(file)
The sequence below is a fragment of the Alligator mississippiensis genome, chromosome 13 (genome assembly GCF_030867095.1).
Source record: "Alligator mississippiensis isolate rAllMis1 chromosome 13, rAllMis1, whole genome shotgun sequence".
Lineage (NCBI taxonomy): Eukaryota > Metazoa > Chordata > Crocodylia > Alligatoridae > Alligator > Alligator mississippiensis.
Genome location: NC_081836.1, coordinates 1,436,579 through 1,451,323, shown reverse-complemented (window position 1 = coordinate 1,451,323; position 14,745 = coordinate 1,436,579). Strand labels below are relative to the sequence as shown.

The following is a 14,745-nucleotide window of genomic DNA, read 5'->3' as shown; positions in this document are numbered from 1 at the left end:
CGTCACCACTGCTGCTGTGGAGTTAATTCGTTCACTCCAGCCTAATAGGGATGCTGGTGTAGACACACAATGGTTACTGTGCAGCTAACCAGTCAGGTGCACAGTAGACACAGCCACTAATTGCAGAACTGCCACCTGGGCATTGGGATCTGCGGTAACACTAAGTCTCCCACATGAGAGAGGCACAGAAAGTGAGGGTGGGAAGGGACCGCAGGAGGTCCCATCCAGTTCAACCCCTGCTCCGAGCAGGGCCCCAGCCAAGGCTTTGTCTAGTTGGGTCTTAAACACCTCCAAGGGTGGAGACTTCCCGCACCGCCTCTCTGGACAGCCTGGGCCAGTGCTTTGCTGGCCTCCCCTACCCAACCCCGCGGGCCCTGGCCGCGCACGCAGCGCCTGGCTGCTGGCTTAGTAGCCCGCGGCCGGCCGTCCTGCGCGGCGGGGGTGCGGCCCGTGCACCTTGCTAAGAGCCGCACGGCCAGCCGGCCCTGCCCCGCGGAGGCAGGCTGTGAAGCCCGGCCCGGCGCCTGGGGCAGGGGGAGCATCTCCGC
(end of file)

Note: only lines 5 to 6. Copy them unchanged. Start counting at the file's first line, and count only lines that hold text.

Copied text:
The following is a 14,745-nucleotide window of genomic DNA, read 5'->3' as shown; positions in this document are numbered from 1 at the left end:
CGTCACCACTGCTGCTGTGGAGTTAATTCGTTCACTCCAGCCTAATAGGGATGCTGGTGTAGACACACAATGGTTACTGTGCAGCTAACCAGTCAGGTGCACAGTAGACACAGCCACTAATTGCAGAACTGCCACCTGGGCATTGGGATCTGCGGTAACACTAAGTCTCCCACATGAGAGAGGCACAGAAAGTGAGGGTGGGAAGGGACCGCAGGAGGTCCCATCCAGTTCAACCCCTGCTCCGAGCAGGGCCCCAGCCAAGGCTTTGTCTAGTTGGGTCTTAAACACCTCCAAGGGTGGAGACTTCCCGCACCGCCTCTCTGGACAGCCTGGGCCAGTGCTTTGCTGGCCTCCCCTACCCAACCCCGCGGGCCCTGGCCGCGCACGCAGCGCCTGGCTGCTGGCTTAGTAGCCCGCGGCCGGCCGTCCTGCGCGGCGGGGGTGCGGCCCGTGCACCTTGCTAAGAGCCGCACGGCCAGCCGGCCCTGCCCCGCGGAGGCAGGCTGTGAAGCCCGGCCCGGCGCCTGGGGCAGGGGGAGCATCTCCGC